Chapter 4: Interaction of Radiation with Matter – Interaction of Photons with Matter

Linear attenuation coefficients, and Atomic attenuation coefficient

NPRE 441, Principles of Radiation Protection, Spring 2020 Chapter 4: Interaction of Radiation with Matter – Interaction of Photons with Matter Linear Attenuation Coefficients

F Monochromatic photons are attenuated exponentially in a uniform target. F The number of photons in a pencil beam interact within a small distance dx is

dN = -µNdx

where µ is the linear attenuation coefficient and the solution to the above differential equation is

-µx N(x) = N0e

exp(-µx) is simply the probability of a photon penetrating a distance x without interaction.

NPRE 441, Principles of Radiation Protection, Spring 2020 Chapter 4: Interaction of Radiation with Matter – Interaction of Photons with Matter Linear Attenuation Coefficients

F Linear attenuation coefficient is measured using the following setup

�� � = ���

�� �

Using small detector to avoid the effect of Compton scattered photons on the measured linear attenuation coefficient.

NPRE 441, Principles of Radiation Protection, Spring 2020 Chapter 4: Interaction of Radiation with Matter – Interaction of Photons with Matter Linear Attenuation Coefficients F Linear attenuation coefficient for a given material comprises the individual contributions from various physical processes,

µ =t photoelectric +s Compton +k pair

F Mass attenuation coefficient is simply defined as,

2 µm = µ / r (cm / g)

As shown in the discussion of the attenuation of beta and alpha particles, the mass attenuation coefficient is used to partially remove the dependence on different atomic compositions and densities, and provides in an unified measure of photon attenuation amongst various materials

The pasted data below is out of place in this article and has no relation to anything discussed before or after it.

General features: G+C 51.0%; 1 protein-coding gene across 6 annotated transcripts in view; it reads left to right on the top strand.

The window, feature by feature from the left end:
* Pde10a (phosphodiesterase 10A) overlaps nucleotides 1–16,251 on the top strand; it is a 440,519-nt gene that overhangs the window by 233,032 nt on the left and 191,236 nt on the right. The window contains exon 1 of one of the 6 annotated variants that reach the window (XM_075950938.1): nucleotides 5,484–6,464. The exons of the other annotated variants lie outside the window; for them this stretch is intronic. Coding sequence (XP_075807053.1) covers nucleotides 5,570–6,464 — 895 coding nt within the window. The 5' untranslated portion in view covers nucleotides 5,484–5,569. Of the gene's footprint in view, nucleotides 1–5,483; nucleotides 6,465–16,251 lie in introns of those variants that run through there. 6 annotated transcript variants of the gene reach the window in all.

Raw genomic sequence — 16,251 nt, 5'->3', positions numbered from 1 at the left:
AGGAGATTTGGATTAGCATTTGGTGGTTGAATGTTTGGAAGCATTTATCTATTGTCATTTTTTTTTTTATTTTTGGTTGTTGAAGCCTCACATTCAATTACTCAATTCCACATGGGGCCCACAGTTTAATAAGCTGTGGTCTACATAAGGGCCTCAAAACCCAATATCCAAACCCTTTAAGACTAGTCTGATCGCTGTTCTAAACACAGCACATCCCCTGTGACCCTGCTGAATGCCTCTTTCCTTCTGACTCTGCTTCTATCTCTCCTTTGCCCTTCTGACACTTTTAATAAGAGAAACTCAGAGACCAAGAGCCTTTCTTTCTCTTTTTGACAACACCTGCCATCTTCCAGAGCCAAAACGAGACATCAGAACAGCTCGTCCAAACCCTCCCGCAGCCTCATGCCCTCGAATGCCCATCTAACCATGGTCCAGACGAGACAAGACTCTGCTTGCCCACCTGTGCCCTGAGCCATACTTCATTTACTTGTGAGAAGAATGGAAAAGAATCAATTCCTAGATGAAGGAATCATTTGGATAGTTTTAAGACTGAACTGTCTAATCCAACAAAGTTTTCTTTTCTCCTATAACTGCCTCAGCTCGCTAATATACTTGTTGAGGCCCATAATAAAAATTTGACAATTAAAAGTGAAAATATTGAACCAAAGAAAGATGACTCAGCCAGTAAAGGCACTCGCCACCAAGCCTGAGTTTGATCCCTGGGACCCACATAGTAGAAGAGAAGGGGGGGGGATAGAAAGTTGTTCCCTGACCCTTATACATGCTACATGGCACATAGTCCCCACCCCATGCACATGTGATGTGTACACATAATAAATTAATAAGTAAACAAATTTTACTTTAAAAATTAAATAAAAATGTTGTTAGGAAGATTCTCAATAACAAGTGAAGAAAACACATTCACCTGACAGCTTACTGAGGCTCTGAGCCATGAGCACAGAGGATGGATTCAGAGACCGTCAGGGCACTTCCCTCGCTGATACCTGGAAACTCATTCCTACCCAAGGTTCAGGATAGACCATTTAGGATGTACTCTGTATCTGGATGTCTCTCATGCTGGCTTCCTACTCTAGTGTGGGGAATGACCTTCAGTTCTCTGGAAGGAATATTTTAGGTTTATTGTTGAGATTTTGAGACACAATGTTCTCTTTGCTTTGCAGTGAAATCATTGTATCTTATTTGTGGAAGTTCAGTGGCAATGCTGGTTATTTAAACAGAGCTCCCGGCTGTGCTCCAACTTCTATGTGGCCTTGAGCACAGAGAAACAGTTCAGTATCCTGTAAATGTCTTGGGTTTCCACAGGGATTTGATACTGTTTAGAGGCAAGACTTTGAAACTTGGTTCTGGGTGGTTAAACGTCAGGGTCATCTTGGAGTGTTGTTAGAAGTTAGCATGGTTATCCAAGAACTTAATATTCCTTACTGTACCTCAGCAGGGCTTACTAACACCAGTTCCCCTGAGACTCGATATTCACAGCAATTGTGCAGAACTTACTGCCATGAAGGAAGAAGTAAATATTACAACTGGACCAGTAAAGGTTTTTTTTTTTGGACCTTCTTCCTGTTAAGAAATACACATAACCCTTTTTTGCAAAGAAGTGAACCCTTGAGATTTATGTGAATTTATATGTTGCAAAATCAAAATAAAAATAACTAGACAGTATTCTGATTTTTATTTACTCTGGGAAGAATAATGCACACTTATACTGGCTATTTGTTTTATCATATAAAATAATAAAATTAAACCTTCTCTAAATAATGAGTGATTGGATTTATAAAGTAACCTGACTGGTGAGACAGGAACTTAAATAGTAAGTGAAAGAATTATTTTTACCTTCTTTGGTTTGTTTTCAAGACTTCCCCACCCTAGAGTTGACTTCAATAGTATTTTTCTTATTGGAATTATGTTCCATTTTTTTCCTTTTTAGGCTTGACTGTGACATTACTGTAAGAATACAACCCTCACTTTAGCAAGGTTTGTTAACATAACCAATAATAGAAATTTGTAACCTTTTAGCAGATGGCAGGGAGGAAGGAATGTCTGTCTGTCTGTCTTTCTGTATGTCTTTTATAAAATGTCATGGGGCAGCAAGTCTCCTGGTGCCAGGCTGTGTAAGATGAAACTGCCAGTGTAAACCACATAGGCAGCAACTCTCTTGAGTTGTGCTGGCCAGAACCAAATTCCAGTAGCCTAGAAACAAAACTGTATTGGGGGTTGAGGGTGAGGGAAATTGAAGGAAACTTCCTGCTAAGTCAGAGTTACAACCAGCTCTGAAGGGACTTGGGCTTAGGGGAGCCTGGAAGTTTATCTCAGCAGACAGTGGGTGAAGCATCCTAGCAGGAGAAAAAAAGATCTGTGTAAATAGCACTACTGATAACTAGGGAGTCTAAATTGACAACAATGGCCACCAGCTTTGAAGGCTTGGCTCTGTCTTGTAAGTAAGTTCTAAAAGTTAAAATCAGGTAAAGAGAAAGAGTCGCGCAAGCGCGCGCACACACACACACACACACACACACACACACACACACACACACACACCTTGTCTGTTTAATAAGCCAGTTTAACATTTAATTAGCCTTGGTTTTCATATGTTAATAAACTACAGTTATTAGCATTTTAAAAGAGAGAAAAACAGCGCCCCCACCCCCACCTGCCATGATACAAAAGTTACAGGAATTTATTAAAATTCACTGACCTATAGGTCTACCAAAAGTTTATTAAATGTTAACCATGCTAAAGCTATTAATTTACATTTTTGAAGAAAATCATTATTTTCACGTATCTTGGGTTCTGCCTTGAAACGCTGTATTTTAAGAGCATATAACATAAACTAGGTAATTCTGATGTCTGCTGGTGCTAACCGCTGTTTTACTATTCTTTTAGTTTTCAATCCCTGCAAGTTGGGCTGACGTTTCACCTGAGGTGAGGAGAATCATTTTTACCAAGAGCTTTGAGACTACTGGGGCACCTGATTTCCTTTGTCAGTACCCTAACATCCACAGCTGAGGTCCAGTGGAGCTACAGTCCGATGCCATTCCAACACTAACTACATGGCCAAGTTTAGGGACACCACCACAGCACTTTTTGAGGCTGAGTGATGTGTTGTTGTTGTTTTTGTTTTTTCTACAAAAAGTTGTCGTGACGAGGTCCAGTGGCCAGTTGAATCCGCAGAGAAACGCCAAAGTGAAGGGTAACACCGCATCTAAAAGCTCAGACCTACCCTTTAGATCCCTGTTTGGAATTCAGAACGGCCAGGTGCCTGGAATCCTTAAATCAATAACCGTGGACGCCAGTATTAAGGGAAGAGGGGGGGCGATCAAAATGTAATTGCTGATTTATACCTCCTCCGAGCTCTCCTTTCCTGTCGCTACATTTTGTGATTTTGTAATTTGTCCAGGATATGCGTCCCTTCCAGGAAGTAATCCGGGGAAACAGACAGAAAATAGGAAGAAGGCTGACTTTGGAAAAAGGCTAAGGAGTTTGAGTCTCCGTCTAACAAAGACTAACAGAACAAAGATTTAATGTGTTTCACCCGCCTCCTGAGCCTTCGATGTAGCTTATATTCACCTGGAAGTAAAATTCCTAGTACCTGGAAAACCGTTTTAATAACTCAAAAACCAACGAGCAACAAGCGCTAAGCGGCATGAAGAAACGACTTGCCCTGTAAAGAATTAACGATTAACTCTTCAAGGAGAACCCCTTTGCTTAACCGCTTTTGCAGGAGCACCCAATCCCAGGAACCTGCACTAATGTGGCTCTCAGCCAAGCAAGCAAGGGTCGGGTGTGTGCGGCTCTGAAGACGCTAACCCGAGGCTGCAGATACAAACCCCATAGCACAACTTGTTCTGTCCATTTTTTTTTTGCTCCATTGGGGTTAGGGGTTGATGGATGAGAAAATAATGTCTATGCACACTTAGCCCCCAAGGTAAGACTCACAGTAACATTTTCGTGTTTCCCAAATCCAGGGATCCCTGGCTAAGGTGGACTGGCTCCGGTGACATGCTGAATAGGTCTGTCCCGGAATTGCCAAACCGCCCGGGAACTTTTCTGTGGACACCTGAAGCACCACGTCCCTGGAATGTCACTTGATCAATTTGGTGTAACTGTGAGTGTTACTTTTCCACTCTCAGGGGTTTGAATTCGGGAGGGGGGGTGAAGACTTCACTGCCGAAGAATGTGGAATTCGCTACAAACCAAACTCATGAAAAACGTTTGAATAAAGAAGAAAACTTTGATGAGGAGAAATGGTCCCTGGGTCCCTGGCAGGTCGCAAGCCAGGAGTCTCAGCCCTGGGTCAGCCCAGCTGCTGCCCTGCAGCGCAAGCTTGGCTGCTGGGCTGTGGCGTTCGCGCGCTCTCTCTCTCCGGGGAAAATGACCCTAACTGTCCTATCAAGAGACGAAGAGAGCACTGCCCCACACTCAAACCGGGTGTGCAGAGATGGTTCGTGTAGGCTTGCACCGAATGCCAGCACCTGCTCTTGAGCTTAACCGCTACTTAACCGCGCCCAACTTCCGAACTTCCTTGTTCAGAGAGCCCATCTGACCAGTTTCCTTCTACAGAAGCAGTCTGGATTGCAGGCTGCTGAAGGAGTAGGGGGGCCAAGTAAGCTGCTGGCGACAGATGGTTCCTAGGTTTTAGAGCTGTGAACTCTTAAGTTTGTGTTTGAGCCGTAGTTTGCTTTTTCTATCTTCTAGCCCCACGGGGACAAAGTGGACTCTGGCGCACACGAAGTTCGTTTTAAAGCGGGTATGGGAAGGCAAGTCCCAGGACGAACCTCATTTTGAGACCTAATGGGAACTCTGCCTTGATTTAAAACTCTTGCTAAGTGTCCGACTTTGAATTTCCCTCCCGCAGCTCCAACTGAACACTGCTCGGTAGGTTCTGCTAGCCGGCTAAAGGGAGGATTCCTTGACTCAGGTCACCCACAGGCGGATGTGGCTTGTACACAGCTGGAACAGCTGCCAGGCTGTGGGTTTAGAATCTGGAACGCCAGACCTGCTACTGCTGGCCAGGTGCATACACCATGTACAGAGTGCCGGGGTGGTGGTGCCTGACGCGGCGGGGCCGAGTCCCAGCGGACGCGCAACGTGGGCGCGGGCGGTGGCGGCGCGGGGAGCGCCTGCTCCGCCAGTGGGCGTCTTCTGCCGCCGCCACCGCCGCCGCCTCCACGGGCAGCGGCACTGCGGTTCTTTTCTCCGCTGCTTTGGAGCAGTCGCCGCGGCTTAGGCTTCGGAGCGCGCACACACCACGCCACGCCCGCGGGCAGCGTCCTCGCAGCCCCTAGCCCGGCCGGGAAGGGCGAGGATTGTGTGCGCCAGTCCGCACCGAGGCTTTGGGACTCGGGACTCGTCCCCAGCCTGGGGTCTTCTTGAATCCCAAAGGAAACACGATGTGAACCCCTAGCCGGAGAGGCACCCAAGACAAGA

NPRE 441, Principles of Radiation Protection, Spring 2020 Chapter 4: Interaction of Radiation with Matter – Interaction of Photons with Matter Linear Attenuation Coefficients

NPRE 441, Principles of Radiation Protection, Spring 2020 Chapter 4: Interaction of Radiation with Matter – Interaction of Photons with Matter Atomic Attenuation Coefficients F Atomic attenuation coefficient (cross section per atom) – the probability of a photon is removed from the beam, when passing normally through a layer of material containing one atom per unit area. µ(cm−1) µ = a N(atoms cm3 )

F The atomic attenuation coefficient is also called the microscopic cross section of an €atom in the absorber material. It is the microscopic “target area” sustained by an atom in the absorber.

� � = �� ��� ���� �

NPRE 441, Principles of Radiation Protection, Spring 2020 Chapter 4: Interaction of Radiation with Matter – Interaction of Photons with Matter Atomic Attenuation Coefficients

The numerical values for µa have been published for many elements and for a range of quantum energies.

NPRE 441, Principles of Radiation Protection, Spring 2020 Chapter 4: Interaction of Radiation with Matter – Interaction of Photons with Matter Atomic Attenuation Coefficients

Atomic attenuation coefficient (microscopic cross section per atom) µa (s) can be related to the linear attenuation coefficient (µ) as the following:

� = �� where �: linear attenuation coeficient (cm−1) �: atmoic density (No. of atoms per cm ) −2 �: atmoic cross section (cm )

NPRE 441, Principles of Radiation Protection, Spring 2020 Chapter 4: Interaction of Radiation with Matter – Interaction of Photons with Matter Attenuation Coefficients

The linear attenuation coefficient (��) is related to the atomic attenuation coefficient (microscopic cross section per atom) as the following:

�� ����� � �� = � ×� ���� ��

Number density of the n’th atom in the compound or mixture

P170, <

NPRE 441, Principles of Radiation Protection, Spring 2020 Chapter 4: Interaction of Radiation with Matter – Interaction of Photons with Matter Attenuation Coefficients of an Alloy or a Compound

µ N µ = N µ or = 0 µ A A r A A µ : linear attenuation coefficient (cm-1) r : density of the material(g/cm-3 ) 3 NA : atmoic density (No. of atoms per cm )

N0 : Avogadro's number -2 µ A : atmoic cross section (cm ) A : atomic weight (g)

P170, <